Nick Paul has been called up and sent down more than the big forward wishes to count.
He’s hoping the time is right for him to finally stick in the NHL.
Paul has played 56 times for the Ottawa Senators since making his debut in February 2016, but that initial 24-game stint remains the longest of his career.
The Mississauga, Ont., native got into the lineup in 2016-17 just once under then newly hired head coach Guy Boucher — who has a track record of not trusting youngsters — played 11 times the following season and is coming off a campaign where he made 20 appearances for the league’s 31st-place club.
In between, Paul got pretty familiar with the highways of upstate New York and eastern Ontario. He’s played a total of 214 games in the American Hockey League with the Senators’ affiliate in Binghamton, N.Y., and Belleville, Ont., and hopes there isn’t a 215th.
“This year is the make-or-break year,” Paul said at last week’s BioSteel camp in Toronto. “Am I an NHL player or am I a good AHL player? That’s the way I think of it.
“I know how to play the professional game now. My consistency, everything I need to work on, I’ve improved on. I’m excited.”
Part of that excitement comes from a fresh start with a new coaching staff. Boucher was fired at the tail end of last season, and D.J. Smith — a former assistant with the Toronto Maple Leafs — was tabbed for the top job in May.
“(Smith) just put it straight to me: ‘If you work hard and are ready to go, it’s there. I’m going to be fair,'” said Paul, who has four goals and four assists in the NHL. “That made my summer a lot more exciting and made me work that much harder.
“If I work hard, I’m the best I can be and outplay my competition, then I have a chance.”
There should be spots open in Ottawa’s bottom-6, but that also means plenty of competition, including from his linemates in Belleville last season, Logan Brown and Drake Batherson.
The trio put up good numbers in the AHL, with Paul registering 16 goals and 39 points in 43 games.
But as Boucher stubbornly kept to his belief in veterans, the 24-year-old never really got a chance in Ottawa with just one goal and one assist. He averaged eight minutes 28 seconds of ice time per night in his 20 NHL outings before getting sent down again to help Belleville in what would turn into a futile push for a playoff spot.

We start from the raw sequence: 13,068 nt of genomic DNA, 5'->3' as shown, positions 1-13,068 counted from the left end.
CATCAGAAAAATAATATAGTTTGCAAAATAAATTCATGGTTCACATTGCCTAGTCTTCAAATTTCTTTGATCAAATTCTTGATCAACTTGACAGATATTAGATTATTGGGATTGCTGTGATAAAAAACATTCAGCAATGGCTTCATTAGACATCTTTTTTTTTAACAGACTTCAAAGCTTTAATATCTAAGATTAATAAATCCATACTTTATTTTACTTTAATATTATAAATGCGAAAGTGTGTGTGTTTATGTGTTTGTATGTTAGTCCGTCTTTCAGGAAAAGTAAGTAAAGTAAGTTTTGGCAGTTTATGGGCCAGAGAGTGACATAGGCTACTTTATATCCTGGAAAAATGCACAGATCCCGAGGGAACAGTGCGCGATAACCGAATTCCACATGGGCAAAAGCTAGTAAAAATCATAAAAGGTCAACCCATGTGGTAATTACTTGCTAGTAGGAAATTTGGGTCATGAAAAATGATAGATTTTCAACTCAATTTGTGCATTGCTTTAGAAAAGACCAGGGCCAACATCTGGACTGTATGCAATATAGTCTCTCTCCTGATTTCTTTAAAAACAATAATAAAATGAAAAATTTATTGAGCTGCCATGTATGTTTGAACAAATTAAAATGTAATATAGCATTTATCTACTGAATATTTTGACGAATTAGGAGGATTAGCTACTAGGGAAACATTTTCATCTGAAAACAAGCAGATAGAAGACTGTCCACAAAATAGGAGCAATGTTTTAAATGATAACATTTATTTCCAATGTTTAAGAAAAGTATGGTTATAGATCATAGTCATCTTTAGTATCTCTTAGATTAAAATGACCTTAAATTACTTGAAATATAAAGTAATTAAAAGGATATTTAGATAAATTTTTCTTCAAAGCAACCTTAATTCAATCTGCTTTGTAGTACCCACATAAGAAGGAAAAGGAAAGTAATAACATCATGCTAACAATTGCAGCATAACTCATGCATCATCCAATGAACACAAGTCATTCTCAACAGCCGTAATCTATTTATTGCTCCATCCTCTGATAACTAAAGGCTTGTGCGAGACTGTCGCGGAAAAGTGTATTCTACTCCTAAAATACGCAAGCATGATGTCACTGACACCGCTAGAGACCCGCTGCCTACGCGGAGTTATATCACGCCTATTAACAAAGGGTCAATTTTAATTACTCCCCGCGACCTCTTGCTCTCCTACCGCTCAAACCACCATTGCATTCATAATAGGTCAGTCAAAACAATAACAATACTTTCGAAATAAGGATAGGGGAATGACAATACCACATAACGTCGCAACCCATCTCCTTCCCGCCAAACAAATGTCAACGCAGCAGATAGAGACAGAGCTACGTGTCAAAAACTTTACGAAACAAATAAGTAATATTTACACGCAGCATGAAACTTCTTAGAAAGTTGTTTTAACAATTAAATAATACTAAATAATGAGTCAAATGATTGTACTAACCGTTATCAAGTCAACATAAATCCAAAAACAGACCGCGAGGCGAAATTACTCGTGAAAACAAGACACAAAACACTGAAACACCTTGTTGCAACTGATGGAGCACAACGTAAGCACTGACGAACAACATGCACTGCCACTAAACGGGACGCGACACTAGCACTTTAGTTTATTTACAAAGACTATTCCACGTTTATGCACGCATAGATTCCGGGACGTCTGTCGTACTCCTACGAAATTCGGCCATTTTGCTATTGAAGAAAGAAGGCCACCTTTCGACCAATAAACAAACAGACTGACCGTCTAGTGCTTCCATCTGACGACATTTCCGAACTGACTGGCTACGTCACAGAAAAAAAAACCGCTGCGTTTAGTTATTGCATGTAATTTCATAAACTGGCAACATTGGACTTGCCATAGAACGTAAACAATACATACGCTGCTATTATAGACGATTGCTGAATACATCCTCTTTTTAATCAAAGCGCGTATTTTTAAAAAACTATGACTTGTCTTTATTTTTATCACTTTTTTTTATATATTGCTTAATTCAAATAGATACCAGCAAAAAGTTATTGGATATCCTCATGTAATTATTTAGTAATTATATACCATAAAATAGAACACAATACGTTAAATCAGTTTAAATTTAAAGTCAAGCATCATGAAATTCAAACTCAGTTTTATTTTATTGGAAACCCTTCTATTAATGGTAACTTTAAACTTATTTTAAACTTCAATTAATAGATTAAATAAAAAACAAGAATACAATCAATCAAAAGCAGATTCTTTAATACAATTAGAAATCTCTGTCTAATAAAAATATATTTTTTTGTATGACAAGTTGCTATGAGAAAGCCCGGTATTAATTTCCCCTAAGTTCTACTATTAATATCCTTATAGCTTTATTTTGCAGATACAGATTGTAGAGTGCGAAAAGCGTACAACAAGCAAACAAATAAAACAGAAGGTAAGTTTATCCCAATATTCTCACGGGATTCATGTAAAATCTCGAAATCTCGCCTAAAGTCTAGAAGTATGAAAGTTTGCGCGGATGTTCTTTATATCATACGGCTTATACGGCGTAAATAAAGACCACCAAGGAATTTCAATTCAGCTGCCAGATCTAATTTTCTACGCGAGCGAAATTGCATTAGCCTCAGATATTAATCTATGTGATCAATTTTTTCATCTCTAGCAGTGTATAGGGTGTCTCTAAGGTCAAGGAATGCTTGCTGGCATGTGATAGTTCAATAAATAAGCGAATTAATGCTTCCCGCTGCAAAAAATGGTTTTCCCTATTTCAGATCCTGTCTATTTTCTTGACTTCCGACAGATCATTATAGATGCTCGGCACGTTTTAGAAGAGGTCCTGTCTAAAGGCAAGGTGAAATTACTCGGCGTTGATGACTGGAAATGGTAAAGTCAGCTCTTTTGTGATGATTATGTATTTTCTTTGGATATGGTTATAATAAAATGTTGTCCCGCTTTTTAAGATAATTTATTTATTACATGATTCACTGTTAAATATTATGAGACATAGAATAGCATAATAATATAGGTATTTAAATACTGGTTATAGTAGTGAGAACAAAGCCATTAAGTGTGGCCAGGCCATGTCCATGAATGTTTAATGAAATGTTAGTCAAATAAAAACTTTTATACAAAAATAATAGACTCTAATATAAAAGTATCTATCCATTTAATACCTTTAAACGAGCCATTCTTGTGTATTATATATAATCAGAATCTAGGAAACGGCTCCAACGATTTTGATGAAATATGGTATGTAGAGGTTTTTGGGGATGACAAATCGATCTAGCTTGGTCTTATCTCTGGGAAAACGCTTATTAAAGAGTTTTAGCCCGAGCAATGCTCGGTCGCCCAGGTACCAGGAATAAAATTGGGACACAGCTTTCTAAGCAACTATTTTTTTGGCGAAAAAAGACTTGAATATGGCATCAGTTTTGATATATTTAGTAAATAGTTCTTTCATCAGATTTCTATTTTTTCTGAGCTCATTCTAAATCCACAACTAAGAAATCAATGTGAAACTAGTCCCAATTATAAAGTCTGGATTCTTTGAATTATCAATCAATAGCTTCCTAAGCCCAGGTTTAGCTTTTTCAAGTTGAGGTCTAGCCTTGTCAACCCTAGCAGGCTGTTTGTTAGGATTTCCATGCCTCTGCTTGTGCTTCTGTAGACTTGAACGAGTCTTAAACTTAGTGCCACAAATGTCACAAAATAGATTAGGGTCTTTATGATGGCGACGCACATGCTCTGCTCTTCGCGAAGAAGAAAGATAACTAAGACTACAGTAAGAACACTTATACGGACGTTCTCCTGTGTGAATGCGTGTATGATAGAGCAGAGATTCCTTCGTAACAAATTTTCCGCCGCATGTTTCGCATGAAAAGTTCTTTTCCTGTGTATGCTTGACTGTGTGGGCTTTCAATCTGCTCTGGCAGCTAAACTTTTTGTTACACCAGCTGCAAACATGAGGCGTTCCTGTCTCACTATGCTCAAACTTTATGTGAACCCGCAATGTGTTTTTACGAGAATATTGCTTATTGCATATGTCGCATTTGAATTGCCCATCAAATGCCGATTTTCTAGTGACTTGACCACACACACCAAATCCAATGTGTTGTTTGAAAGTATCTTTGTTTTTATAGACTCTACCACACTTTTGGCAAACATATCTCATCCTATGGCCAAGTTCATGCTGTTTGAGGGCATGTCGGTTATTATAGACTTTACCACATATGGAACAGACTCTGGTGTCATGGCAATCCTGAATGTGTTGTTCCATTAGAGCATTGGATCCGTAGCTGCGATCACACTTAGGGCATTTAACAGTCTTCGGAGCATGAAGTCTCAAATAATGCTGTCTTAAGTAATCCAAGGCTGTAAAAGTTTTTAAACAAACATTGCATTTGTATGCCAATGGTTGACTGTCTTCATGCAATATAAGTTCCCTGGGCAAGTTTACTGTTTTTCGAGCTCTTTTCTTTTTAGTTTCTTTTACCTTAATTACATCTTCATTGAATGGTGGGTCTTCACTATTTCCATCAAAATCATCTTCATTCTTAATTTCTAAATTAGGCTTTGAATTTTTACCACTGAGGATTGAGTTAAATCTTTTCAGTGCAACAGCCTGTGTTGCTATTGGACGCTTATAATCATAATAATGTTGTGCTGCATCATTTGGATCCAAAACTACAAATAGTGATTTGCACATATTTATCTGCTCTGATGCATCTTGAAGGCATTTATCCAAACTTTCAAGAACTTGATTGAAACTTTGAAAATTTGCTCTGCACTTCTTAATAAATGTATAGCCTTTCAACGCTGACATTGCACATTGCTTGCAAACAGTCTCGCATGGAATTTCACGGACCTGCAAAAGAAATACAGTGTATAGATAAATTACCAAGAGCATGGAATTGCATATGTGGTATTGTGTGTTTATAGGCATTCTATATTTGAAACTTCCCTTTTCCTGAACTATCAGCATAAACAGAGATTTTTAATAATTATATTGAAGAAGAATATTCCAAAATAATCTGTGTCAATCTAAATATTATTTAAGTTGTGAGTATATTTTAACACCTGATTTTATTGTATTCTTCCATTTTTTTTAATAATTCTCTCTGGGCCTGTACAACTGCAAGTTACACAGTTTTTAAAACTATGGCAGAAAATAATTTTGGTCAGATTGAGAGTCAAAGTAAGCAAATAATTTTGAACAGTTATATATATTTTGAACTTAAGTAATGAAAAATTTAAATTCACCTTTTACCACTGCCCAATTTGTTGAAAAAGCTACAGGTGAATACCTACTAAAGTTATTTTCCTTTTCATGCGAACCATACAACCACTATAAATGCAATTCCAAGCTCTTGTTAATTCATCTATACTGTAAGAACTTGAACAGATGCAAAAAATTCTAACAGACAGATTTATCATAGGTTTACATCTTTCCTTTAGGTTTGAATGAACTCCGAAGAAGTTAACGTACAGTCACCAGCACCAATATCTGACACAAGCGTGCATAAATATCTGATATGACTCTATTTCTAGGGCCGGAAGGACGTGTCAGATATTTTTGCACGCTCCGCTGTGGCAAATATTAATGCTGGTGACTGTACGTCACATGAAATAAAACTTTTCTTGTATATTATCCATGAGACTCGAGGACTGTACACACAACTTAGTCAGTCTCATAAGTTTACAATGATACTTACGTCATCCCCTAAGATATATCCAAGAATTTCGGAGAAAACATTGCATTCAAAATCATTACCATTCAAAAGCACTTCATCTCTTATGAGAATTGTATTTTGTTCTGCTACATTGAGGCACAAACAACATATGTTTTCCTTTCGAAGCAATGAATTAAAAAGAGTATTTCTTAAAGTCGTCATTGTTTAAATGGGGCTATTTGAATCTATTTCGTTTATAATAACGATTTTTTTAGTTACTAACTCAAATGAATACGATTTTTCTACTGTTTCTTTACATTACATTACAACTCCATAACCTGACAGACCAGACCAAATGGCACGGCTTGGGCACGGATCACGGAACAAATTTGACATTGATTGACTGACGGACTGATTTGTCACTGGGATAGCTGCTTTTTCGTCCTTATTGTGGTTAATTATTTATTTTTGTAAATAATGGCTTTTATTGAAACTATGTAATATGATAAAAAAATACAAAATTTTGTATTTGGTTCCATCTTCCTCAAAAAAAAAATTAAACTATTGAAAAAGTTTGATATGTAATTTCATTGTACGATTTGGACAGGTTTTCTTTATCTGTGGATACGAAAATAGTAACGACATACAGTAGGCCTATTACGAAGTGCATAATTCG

“The communication was good,” Paul said of his conversations with Senators general manager Pierre Dorion. “It wasn’t just, ‘Go down.’ They explained that.”
Willing to do What is Necessary
As the rebuilding Senators turn the page towards another season where they’re expected to once again face an uphill climb, Paul is willing to do whatever it takes to stay in the league for good.
And with so many young players, whether he stays or goes will probably come down to the details of his game without the puck.
“You have to be good in the defensive zone,” said Paul, who can play centre or wing. “You have to make sure when you’re on the ice (the coaches) aren’t worried about it being basically a power play because you’re sitting in the circles.”
At six foot four and 230 pounds, Paul has the frame to succeed in the NHL, but with speed now the league’s most important currency, he’s focused on that the last few summers.
“I’m a big guy, but I feel like I can skate,” he said. “I’ve got pretty quick feet that I’ve been working on. I’ve got a little bit of offensive touch. If I can create turnovers and have a good stick and throw my body around on the forecheck, I can make a big impact.”
Part of the package that came the other way when Ottawa traded captain and star centre Jason Spezza to the Dallas Stars in July 2014, Paul went from relative obscurity to talking point in a Canadian market before ever donning his new team’s sweater.
He was prepared for the increased attention, but that didn’t make it any easier.
“With social media and everything nowadays, you get a little more heat,” said Paul, the 101st pick in the 2013 draft. “I don’t tune into it anymore. When I’m on the ice it’s hockey. When I’m off, I just tune it out.
“I don’t pay attention to social media because we all know how mental that can be.”
Paul, who won gold with Canada at the 2015 world junior hockey championship, is buoyed by last season’s finish and hopes to carry that momentum into training camp next week as he looks to finally cement stake his NHL claim.
“I want to go into camp with the same mentality, same stride,” he said. “I’m ready to go.”
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Joshua Clipperton, The Canadian Press